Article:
Ancient DNA reveals that the Biblical Philistines originated in Europe.

Ancient DNA reveals that the Biblical Philistines originated in Europe.

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Ancient DNA reveals that the Biblical Philistines originated in Europe.

A team of scientists from Germany, the United States and Korea has sequenced and analyzed DNA of 10 Bronze and Iron Age individuals from the ancient Mediterranean port city of Ashkelon, identified as ‘Philistine’ during the Iron Age.

The researchers found that a European derived ancestry was introduced in Ashkelon around the time of the Philistines’ estimated arrival, suggesting that their ancestors migrated across the Mediterranean, reaching Ashkelon by the early Iron Age.

This European genetic component was subsequently diluted by the Levantine gene pool over the succeeding centuries, suggesting intensive admixture between locals and migrants.

Left: captive Philistine warriors from a wall relief at Medinet Habu, Egypt, 1185-1152 BC. Right: an artist’s conception of a Philistine warrior.

The Philistines are famous for their appearance in the Hebrew Bible as the enemies of the Israelites. However, ancient texts tell little about the Philistine origins other than a later memory that they came from ‘Caphtor,’ a Bronze Age name for Crete (Amos 9:7).

More than a century ago, egyptologists proposed that a group called the Peleset in texts of the late 12th century BCE were the same as the Biblical Philistines.

The Egyptians claimed that the Peleset traveled from ‘the islands,’ attacking what is today Cyprus and the Turkish and Syrian coasts, finally attempting to invade Egypt. These hieroglyphic inscriptions were the first indication that the search for the origins of the Philistines should be focused in the late 2nd millennium BCE.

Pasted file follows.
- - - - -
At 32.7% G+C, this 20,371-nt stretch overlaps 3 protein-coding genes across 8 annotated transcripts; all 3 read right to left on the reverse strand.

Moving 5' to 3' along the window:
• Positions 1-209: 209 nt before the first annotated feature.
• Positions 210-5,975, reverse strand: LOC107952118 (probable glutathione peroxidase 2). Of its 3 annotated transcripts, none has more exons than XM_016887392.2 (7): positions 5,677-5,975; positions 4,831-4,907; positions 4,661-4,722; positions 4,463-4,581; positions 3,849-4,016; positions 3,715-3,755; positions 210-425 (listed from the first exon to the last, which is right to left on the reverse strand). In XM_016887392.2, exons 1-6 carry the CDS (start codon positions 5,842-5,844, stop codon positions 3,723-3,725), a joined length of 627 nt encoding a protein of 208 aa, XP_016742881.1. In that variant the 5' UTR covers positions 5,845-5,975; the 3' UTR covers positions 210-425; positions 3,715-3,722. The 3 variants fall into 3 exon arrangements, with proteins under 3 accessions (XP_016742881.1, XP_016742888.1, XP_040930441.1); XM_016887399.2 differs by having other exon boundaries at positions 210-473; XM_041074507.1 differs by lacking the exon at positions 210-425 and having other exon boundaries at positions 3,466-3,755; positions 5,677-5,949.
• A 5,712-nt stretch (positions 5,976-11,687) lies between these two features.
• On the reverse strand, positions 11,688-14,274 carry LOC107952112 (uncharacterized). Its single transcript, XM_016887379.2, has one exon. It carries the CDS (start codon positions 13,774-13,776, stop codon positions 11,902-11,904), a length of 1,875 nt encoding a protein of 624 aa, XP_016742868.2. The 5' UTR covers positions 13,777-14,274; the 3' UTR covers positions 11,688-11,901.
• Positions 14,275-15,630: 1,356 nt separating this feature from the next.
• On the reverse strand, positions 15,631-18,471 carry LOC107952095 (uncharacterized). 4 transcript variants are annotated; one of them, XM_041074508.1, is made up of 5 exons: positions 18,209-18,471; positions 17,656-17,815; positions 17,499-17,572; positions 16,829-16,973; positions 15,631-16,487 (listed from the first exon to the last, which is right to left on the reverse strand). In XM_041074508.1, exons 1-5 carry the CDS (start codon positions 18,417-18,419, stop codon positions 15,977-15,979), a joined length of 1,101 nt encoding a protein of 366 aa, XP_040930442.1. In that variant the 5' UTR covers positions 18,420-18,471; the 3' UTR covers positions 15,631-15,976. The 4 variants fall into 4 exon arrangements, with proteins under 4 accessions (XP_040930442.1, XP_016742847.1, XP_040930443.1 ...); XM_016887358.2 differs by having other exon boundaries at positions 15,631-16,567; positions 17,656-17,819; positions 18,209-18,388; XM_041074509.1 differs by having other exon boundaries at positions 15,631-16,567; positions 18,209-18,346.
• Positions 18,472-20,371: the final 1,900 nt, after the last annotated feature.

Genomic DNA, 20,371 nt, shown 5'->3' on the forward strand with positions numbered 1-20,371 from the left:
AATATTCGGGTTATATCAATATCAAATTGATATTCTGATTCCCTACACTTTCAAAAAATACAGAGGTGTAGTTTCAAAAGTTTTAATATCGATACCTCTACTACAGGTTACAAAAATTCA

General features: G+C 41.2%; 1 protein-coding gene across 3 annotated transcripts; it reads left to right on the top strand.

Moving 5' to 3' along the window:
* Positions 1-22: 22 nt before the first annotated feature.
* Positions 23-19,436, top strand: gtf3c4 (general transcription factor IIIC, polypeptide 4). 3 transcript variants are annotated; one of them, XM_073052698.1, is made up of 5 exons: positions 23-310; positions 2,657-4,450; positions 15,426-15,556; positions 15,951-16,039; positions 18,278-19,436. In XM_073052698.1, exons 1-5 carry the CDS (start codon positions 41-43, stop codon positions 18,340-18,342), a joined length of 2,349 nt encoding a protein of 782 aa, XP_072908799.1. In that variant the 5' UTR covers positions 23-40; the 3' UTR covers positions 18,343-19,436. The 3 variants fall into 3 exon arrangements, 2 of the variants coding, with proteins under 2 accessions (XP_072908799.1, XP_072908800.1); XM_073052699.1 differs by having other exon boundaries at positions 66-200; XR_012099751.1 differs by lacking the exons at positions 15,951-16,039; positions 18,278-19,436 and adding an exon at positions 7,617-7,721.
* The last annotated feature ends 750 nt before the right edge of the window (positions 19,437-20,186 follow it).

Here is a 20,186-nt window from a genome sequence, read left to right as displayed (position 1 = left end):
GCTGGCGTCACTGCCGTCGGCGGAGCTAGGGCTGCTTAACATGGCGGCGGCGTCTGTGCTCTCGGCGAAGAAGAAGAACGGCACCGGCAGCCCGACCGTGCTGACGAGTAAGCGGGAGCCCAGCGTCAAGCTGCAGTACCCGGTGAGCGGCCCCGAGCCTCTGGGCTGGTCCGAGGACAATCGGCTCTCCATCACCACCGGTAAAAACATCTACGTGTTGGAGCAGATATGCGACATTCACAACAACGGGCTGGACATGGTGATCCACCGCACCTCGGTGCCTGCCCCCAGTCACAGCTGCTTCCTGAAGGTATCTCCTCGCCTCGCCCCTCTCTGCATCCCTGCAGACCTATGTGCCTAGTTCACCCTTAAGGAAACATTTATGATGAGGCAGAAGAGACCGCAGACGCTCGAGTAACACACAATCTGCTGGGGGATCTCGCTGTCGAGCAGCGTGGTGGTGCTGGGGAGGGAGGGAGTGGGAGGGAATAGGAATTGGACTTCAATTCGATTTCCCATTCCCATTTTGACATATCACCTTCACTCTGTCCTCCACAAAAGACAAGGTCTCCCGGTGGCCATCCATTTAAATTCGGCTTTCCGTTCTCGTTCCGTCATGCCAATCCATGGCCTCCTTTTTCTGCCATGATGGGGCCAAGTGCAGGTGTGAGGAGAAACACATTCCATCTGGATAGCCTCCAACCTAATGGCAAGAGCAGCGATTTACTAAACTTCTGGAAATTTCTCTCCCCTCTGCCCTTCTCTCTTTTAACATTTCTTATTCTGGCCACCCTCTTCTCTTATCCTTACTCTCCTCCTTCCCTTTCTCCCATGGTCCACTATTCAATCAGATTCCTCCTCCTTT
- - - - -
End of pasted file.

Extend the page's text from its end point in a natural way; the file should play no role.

“We found substantial changes in ways of life during the 12th century BCE which we connect to the arrival of the Philistines,” said Professor Daniel Master, an archeologist with the Wheaton Archaeology Museum and director of the Harvard Semitic Museum’s Leon Levy Expedition to Ashkelon, and colleagues.

“Many scholars, however, argued that these cultural changes were merely the result of trade or a local imitation of foreign styles and not the result of a substantial movement of people.”

“Our new study represents the culmination of more than 30 years of archaeological work and genetic research, concluding that the advent of the Philistines in the southern Levant involved a movement of people from the west during the Bronze to Iron Age transition.”

Reconstruction of a Philistine house from the 12th century BCE.

The researchers successfully recovered genomic data from the remains of 10 individuals who lived in Ashkelon during the Bronze and Iron Age.

They then compared DNA of the Bronze and Iron Age people of Ashkelon to determine how they were related.

They found that individuals across all time periods derived most of their ancestry from the local Levantine gene pool, but that individuals who lived in early Iron Age Ashkelon had a European derived ancestral component that was not present in their Bronze Age predecessors.

“This genetic distinction is due to European-related gene flow introduced in Ashkelon during either the end of the Bronze Age or the beginning of the Iron Age,” said Dr. Michal Feldman, a researcher at the Max Planck Institute for the Science of Human History.

“This timing is in accord with estimates of the Philistines arrival to the coast of the Levant, based on archaeological and textual records.”

“While our modeling suggests a southern European gene pool as a plausible source, future sampling could identify more precisely the populations introducing the European-related component to Ashkelon.”

In analyzing later Iron Age individuals from Ashkelon, the researchers found that the European related component could no longer be traced.

“Within no more than two centuries, this genetic footprint introduced during the early Iron Age is no longer detectable and seems to be diluted by a local Levantine related gene pool,” said Dr. Choongwon Jeong, also from the Max Planck Institute of the Science of Human History.

“While, according to ancient texts, the people of Ashkelon in the first millennium BCE remained ‘Philistines’ to their neighbors, the distinctiveness of their genetic makeup was no longer clear, perhaps due to intermarriage with Levantine groups around them,” Professor Master said.

“These data begin to fill a temporal gap in the genetic map of the southern Levant.

At the same time, by the zoomed-in comparative analysis of the Ashkelon genetic time transect, we find that the unique cultural features in the early Iron Age are mirrored by a distinct genetic composition of the early Iron Age people,” said Dr. Johannes Krause, also from the Max Planck Institute for the Science of Human History.

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